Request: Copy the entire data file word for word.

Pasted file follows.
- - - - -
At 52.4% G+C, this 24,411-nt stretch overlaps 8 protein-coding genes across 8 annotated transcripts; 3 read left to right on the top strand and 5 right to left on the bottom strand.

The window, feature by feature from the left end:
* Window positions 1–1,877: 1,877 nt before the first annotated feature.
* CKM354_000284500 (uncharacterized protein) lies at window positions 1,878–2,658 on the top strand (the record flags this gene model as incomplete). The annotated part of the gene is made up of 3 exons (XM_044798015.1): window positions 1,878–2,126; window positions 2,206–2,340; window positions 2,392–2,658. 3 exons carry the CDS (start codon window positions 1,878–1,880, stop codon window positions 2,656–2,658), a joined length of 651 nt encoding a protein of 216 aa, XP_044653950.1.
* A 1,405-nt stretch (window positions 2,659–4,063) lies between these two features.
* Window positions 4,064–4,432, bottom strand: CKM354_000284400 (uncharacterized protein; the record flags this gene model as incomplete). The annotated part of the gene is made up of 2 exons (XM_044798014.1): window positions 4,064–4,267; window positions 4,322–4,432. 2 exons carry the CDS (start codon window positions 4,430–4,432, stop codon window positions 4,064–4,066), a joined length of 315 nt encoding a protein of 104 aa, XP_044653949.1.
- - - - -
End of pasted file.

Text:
At 52.4% G+C, this 24,411-nt stretch overlaps 8 protein-coding genes across 8 annotated transcripts; 3 read left to right on the top strand and 5 right to left on the bottom strand.

The window, feature by feature from the left end:
* Window positions 1–1,877: 1,877 nt before the first annotated feature.
* CKM354_000284500 (uncharacterized protein) lies at window positions 1,878–2,658 on the top strand (the record flags this gene model as incomplete). The annotated part of the gene is made up of 3 exons (XM_044798015.1): window positions 1,878–2,126; window positions 2,206–2,340; window positions 2,392–2,658. 3 exons carry the CDS (start codon window positions 1,878–1,880, stop codon window positions 2,656–2,658), a joined length of 651 nt encoding a protein of 216 aa, XP_044653950.1.
* A 1,405-nt stretch (window positions 2,659–4,063) lies between these two features.
* Window positions 4,064–4,432, bottom strand: CKM354_000284400 (uncharacterized protein; the record flags this gene model as incomplete). The annotated part of the gene is made up of 2 exons (XM_044798014.1): window positions 4,064–4,267; window positions 4,322–4,432. 2 exons carry the CDS (start codon window positions 4,430–4,432, stop codon window positions 4,064–4,066), a joined length of 315 nt encoding a protein of 104 aa, XP_044653949.1.